NGAExperience® Nihon Goshin Aikido

If there is a picture depicting the Trinity of Nihon Goshin Aikido, this would have to be it.  Taken on the day , Shihan Bowe received his sho-dan, the picture shows Shihan Bowe executing a side thrust kick to Master Nara, with Master Morita in the background.

Master Morita operated a single dojo with Master Tominosuke Nara, his Stepson.  The dojo was located in Chitose on the island of Hokkaido in Japan  It was here that Shihan Bowe trained and earned his Shodan in Nihon Goshin Aikido.

Nihon Goshin Aikido ~ In Japan:

Nihon (“Japanese”) Goshin (“Self-Defense,” or alternatively, “Life Protection”) Aikido

was founded by Master Shodo Morita in Hokkaido, Japan.

Soke (founder) Shodo Morita was a student of Kōtarō Yoshida in Daito Ryu Aiki Jiu-Jitsu.  In addition to training in Daito Ryu, Master Morita trained in Judo, Kodudo (weapons), Karate, and some of the esoteric arts.

After many years of study, Master Morita concluded that although each art was highly effective, a mixed martial perspective would provide a generally more well rounded martial solution.  His reasoning:  the Karate arts focused mostly on striking, the Judo arts focused on mostly throwing, the Daito-ryu Aiki Jiu-Jitsu arts focused primarily on joint locks.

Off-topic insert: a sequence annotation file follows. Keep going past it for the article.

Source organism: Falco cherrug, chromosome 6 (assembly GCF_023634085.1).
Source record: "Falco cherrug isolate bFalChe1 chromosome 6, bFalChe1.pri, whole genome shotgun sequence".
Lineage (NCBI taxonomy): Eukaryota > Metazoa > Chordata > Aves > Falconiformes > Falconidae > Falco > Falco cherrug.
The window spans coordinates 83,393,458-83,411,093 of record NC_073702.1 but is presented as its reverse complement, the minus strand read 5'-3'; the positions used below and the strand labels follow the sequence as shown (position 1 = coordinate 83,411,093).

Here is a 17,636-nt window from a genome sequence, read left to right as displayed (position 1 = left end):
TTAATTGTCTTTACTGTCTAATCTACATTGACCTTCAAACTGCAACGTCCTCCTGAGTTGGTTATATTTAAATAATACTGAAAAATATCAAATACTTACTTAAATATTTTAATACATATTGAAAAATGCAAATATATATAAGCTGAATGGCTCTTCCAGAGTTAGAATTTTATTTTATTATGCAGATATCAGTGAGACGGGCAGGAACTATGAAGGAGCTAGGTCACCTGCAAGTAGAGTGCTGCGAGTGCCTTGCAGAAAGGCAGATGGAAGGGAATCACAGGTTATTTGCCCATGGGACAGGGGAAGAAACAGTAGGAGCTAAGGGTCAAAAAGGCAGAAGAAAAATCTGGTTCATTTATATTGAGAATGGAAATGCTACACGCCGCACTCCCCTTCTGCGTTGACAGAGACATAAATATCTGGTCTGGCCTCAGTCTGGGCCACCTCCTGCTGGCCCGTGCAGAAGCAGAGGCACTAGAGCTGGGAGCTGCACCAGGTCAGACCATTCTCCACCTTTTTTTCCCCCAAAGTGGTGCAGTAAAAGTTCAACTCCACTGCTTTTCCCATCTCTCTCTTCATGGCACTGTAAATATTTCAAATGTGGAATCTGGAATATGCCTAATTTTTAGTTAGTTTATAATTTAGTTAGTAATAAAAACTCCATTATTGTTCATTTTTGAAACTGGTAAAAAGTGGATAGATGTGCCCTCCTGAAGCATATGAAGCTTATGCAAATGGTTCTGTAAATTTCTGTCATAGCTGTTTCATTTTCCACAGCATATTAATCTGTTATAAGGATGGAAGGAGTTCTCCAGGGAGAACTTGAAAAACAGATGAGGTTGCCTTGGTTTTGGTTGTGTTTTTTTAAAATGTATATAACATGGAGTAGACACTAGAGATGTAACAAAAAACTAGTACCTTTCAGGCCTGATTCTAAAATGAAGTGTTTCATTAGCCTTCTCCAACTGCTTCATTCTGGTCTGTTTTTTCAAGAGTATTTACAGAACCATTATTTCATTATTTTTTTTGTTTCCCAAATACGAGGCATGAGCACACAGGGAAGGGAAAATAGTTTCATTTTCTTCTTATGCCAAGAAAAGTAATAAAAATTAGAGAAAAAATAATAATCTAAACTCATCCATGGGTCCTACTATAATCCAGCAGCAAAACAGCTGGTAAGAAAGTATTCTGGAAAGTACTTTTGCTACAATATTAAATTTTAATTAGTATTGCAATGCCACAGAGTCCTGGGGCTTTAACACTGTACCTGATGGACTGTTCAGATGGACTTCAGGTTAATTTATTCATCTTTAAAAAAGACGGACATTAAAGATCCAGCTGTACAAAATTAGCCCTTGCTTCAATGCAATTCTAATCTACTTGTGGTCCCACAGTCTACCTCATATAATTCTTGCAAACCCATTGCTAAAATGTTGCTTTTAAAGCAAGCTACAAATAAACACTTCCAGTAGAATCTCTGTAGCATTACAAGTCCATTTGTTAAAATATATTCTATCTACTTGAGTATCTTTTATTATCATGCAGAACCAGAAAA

In an attempt of synthesize component parts into a consistently effective system capable of weathering all manner of attacks, Master Morita consolidated principles and techniques within these unique systems.  Master Morita then combined his techniques with Daito-ryu’s aiki (circular) themed movement throughout to create a unique self defense martial art he called “Nihon Goshin Aikido” ~ the name was recognized under the Dai Nippon Butokukai “Aikido” umbrella of arts.

From a technical perspective, it is significant to note that Master Morita did not merely choose what he perceived as the best techniques from each system.  Instead he selected a variety of techniques and principles to cover every imaginable self defense scenario.  He recognized that what works well for one person may not be as effective for a second person due to height or weight differences between uke and nage, so multiple potential solutions were taught for each potential attack.